Our guest blogger is Heather Boushey, senior economist at the Center for American Progress Action Fund.
America is supposedly a land of opportunity, but increasingly the data shows that we are a country where parents’ earnings are paramount in determining their children’s future earnings. This sort of class-stratified society is exactly what most of us think America is not (or at least should not be). Plus, this kind of class calcification is bad for economic growth.
The relationship between today’s inequality and tomorrow’s economic mobility was a key theme of a speech by Alan Krueger, Chair of the President’s Council of Economic Advisers, at the Center for American Progress last week. To show how class has become calcified in America, he showed this chart, which he called the “Great Gatsby Curve”:
In the chart, the Gini coefficient, one of the most-commonly used measures of income inequality, is on the x-axis. The higher the Gini, the more unequal a nation is. Notably, for 1985, the United States was more unequal than any of the other nine advanced economies shown. A measure of economic mobility is on the y-axis. This measure, the “intergeneration earnings elasticity” measures how important a parent’s earnings are to predicting their child’s future earnings (in this chart, only looking at fathers and sons).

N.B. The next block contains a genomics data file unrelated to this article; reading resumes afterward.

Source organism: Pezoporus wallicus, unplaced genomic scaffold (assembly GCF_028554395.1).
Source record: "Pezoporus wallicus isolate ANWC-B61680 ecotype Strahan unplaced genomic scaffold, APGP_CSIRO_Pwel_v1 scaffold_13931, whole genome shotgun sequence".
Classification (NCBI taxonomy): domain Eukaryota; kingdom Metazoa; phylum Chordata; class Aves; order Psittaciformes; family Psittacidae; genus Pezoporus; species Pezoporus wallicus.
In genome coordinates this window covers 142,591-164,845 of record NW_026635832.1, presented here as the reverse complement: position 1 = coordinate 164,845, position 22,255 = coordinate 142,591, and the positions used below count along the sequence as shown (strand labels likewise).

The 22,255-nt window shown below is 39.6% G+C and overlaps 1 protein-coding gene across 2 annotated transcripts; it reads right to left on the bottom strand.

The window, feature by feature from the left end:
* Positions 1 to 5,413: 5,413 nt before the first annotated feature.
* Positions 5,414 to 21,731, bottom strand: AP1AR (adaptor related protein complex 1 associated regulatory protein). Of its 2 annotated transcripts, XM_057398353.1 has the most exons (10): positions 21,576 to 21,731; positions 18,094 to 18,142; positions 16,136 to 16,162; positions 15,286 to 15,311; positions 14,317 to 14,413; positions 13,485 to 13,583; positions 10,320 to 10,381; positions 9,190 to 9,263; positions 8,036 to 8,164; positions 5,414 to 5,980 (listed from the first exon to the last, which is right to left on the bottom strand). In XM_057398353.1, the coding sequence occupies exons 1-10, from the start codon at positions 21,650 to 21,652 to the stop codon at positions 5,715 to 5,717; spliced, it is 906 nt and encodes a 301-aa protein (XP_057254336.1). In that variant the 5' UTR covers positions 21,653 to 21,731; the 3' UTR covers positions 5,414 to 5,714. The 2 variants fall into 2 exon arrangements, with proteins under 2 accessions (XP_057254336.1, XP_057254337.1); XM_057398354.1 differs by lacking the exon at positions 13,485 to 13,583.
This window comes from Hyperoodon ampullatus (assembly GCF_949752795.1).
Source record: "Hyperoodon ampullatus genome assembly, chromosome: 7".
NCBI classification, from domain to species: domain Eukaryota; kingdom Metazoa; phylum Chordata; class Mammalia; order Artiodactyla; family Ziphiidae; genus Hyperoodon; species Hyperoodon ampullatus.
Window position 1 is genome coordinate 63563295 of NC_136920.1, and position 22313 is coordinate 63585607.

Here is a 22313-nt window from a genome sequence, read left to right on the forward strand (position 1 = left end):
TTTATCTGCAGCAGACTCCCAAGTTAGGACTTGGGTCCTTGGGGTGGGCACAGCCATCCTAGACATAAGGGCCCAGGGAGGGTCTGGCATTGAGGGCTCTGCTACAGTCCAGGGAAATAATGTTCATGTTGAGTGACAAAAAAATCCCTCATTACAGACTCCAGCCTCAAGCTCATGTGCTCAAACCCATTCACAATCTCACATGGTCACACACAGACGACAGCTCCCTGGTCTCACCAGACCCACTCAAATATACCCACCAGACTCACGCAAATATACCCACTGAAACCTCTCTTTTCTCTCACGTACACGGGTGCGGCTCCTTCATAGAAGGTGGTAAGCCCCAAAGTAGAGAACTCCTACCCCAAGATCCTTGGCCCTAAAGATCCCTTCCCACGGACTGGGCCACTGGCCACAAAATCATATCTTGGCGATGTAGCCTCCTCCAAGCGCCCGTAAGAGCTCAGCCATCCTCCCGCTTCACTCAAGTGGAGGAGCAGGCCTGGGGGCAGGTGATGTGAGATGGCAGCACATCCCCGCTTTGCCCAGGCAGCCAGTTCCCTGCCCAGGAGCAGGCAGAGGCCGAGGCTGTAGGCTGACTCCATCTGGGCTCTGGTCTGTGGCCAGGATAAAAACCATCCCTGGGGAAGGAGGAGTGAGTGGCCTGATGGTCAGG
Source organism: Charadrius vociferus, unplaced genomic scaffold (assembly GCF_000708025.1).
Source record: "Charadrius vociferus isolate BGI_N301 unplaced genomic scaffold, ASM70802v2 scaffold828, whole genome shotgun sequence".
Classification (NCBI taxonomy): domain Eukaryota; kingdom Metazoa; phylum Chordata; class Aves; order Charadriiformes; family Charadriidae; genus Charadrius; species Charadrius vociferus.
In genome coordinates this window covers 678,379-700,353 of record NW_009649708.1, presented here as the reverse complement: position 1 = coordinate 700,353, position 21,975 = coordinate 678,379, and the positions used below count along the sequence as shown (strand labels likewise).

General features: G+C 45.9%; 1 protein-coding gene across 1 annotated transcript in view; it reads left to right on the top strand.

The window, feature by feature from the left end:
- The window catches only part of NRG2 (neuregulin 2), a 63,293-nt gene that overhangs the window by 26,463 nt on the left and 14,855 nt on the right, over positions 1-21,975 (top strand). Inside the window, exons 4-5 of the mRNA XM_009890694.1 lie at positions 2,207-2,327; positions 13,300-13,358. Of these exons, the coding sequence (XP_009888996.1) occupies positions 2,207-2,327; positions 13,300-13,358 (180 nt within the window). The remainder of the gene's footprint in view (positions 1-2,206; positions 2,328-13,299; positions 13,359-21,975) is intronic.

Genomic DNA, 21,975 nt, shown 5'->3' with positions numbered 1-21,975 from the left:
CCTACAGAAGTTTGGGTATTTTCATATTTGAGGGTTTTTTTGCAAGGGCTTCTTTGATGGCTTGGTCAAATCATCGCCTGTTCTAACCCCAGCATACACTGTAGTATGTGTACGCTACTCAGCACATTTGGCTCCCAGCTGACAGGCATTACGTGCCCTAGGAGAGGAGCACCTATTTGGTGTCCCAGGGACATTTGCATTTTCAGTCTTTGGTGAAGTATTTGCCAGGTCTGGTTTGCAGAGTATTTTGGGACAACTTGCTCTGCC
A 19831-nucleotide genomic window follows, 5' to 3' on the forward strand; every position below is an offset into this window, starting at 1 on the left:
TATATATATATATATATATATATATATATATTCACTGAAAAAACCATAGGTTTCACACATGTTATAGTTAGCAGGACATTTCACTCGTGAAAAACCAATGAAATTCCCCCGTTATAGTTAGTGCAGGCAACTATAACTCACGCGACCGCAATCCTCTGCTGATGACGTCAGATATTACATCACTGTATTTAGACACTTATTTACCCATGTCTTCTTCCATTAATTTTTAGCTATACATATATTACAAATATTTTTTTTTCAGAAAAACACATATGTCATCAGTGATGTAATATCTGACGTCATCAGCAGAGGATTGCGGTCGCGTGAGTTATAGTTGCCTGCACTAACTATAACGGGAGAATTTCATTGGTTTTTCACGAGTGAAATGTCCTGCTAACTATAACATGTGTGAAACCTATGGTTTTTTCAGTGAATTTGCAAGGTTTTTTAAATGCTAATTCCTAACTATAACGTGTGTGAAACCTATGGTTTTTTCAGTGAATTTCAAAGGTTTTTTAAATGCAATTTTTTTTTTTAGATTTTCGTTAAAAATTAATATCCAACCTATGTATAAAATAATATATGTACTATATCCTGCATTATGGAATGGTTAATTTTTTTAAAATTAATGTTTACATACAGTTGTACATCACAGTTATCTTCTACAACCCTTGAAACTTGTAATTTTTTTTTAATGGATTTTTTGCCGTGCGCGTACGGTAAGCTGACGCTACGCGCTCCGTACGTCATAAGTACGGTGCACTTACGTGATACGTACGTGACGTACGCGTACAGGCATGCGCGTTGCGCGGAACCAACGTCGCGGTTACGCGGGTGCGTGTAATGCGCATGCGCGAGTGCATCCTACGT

Imagine two American fathers, Middle Class Dad and Rich Dad, standing together with their adult sons. Rich Dad earned 100 percent more than Middle Class Dad when the boys were young. This chart shows that Lil’ Richie will earn about 50 percent more than Lil’ Middle.
When a parent’s economic status has too big an impact on his children’s economic status, it has a pernicious impact on the economy. Today, somewhere in America, there’s a young toddler who may be the next Bill Gates or Steve Jobs (or just a really terrific manager who boosts productivity at her firm). But, if she’s not Rich Dad’s little girl, our economy may never benefit from her talents and that would be a loss for everyone.
As economists Flavio Cunha and James Heckman put it, “The best documented market failure in the life cycle of skill formation in contemporary American society is the inability of children to buy their parents or the lifetime resources that parents provide.” As they say, you can’t choose your parents.